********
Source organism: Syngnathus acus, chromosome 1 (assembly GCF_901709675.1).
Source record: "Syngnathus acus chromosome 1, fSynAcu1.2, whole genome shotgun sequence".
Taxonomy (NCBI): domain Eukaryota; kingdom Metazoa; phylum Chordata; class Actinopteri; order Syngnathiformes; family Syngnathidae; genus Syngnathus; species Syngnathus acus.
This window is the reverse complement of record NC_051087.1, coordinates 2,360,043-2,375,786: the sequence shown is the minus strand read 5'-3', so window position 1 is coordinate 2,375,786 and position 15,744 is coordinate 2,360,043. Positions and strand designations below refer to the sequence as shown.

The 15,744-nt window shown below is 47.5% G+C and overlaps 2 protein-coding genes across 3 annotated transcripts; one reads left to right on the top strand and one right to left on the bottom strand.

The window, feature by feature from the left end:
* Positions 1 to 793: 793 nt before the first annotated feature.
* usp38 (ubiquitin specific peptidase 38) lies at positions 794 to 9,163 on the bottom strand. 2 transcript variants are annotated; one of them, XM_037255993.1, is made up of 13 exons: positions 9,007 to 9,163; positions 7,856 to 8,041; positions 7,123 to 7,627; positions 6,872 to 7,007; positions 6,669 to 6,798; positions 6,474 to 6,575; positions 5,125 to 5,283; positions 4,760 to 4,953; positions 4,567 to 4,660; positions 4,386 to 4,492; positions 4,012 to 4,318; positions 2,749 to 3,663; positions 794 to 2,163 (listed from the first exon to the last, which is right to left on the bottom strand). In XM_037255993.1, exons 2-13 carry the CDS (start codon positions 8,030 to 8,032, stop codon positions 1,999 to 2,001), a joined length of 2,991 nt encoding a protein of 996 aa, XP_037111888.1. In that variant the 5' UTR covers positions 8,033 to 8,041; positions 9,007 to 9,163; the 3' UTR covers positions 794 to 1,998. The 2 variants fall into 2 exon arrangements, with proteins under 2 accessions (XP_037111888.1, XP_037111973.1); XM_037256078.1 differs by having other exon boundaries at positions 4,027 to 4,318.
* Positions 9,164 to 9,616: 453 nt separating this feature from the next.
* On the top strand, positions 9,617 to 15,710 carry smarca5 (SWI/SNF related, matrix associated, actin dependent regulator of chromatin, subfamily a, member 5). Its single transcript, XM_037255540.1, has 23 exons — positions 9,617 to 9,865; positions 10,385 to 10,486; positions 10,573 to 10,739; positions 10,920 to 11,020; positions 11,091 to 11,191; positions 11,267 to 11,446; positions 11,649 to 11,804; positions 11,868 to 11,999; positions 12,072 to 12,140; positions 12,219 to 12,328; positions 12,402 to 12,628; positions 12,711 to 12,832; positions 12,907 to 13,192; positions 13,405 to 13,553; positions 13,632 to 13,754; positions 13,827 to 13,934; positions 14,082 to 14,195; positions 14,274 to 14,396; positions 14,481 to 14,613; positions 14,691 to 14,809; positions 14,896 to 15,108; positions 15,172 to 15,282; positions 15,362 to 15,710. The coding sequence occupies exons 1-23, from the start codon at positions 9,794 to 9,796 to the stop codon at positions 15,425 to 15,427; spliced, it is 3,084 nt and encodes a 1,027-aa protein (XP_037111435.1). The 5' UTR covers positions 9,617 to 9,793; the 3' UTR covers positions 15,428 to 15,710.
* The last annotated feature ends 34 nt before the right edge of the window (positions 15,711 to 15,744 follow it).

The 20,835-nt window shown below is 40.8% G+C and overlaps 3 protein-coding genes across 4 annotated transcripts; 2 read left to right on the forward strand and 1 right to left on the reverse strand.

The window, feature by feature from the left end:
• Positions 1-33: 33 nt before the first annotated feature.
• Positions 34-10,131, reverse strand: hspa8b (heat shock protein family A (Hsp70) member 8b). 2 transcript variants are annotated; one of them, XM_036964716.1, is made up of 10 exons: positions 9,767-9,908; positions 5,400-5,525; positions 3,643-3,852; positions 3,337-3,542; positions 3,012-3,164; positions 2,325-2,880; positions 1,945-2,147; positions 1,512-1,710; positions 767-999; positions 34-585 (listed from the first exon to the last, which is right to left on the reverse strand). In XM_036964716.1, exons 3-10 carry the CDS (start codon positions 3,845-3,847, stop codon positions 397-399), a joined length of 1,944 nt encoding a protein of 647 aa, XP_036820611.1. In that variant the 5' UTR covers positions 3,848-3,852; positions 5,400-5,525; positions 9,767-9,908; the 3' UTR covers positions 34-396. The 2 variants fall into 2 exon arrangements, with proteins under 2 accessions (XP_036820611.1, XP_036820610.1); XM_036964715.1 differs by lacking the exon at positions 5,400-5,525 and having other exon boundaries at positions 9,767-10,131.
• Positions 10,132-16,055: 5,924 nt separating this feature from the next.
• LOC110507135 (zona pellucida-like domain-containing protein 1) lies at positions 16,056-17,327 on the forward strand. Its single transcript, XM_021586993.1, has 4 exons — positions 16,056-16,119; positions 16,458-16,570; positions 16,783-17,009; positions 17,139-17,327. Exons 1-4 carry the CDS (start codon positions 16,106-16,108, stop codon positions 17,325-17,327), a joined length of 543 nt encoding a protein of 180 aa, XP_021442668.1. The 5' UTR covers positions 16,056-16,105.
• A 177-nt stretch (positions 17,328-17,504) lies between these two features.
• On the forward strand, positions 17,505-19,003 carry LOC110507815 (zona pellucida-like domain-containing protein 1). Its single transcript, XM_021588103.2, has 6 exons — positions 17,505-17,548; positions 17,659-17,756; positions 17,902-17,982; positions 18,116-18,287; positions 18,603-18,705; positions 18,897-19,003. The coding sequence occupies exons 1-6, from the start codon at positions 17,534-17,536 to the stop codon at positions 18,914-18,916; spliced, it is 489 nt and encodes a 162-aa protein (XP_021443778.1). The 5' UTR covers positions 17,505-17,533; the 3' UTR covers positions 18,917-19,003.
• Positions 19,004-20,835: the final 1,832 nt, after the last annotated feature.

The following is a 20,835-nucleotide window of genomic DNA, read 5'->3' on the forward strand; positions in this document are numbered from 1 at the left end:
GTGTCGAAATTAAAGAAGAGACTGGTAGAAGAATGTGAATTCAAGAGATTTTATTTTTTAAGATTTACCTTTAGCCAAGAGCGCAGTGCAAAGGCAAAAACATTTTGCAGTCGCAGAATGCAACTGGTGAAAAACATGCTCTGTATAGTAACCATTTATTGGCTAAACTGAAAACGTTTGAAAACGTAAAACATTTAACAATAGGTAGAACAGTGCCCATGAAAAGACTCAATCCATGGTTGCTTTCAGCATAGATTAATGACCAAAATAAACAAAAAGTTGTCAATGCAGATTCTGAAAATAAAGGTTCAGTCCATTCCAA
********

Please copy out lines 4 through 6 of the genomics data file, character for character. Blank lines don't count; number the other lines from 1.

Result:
This window is the reverse complement of record NC_051087.1, coordinates 2,360,043-2,375,786: the sequence shown is the minus strand read 5'-3', so window position 1 is coordinate 2,375,786 and position 15,744 is coordinate 2,360,043. Positions and strand designations below refer to the sequence as shown.

The 15,744-nt window shown below is 47.5% G+C and overlaps 2 protein-coding genes across 3 annotated transcripts; one reads left to right on the top strand and one right to left on the bottom strand.

The window, feature by feature from the left end: